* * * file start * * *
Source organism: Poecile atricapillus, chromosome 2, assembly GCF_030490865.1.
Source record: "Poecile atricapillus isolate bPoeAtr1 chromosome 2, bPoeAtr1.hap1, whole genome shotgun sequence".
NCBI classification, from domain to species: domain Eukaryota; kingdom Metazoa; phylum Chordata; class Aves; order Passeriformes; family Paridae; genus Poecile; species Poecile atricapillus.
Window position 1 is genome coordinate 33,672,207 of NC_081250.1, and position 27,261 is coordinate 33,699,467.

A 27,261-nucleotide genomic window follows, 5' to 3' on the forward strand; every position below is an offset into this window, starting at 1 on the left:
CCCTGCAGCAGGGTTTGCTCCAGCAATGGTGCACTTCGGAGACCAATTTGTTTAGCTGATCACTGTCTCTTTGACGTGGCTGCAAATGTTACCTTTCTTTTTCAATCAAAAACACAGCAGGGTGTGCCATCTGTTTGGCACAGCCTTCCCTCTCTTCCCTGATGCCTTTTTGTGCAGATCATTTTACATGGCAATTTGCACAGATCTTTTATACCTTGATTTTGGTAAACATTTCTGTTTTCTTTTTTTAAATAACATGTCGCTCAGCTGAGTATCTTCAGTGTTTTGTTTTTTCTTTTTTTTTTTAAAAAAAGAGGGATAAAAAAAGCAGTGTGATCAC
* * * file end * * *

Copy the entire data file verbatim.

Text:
Source organism: Poecile atricapillus, chromosome 2, assembly GCF_030490865.1.
Source record: "Poecile atricapillus isolate bPoeAtr1 chromosome 2, bPoeAtr1.hap1, whole genome shotgun sequence".
NCBI classification, from domain to species: domain Eukaryota; kingdom Metazoa; phylum Chordata; class Aves; order Passeriformes; family Paridae; genus Poecile; species Poecile atricapillus.
Window position 1 is genome coordinate 33,672,207 of NC_081250.1, and position 27,261 is coordinate 33,699,467.

A 27,261-nucleotide genomic window follows, 5' to 3' on the forward strand; every position below is an offset into this window, starting at 1 on the left:
CCCTGCAGCAGGGTTTGCTCCAGCAATGGTGCACTTCGGAGACCAATTTGTTTAGCTGATCACTGTCTCTTTGACGTGGCTGCAAATGTTACCTTTCTTTTTCAATCAAAAACACAGCAGGGTGTGCCATCTGTTTGGCACAGCCTTCCCTCTCTTCCCTGATGCCTTTTTGTGCAGATCATTTTACATGGCAATTTGCACAGATCTTTTATACCTTGATTTTGGTAAACATTTCTGTTTTCTTTTTTTAAATAACATGTCGCTCAGCTGAGTATCTTCAGTGTTTTGTTTTTTCTTTTTTTTTTTAAAAAAAGAGGGATAAAAAAAGCAGTGTGATCAC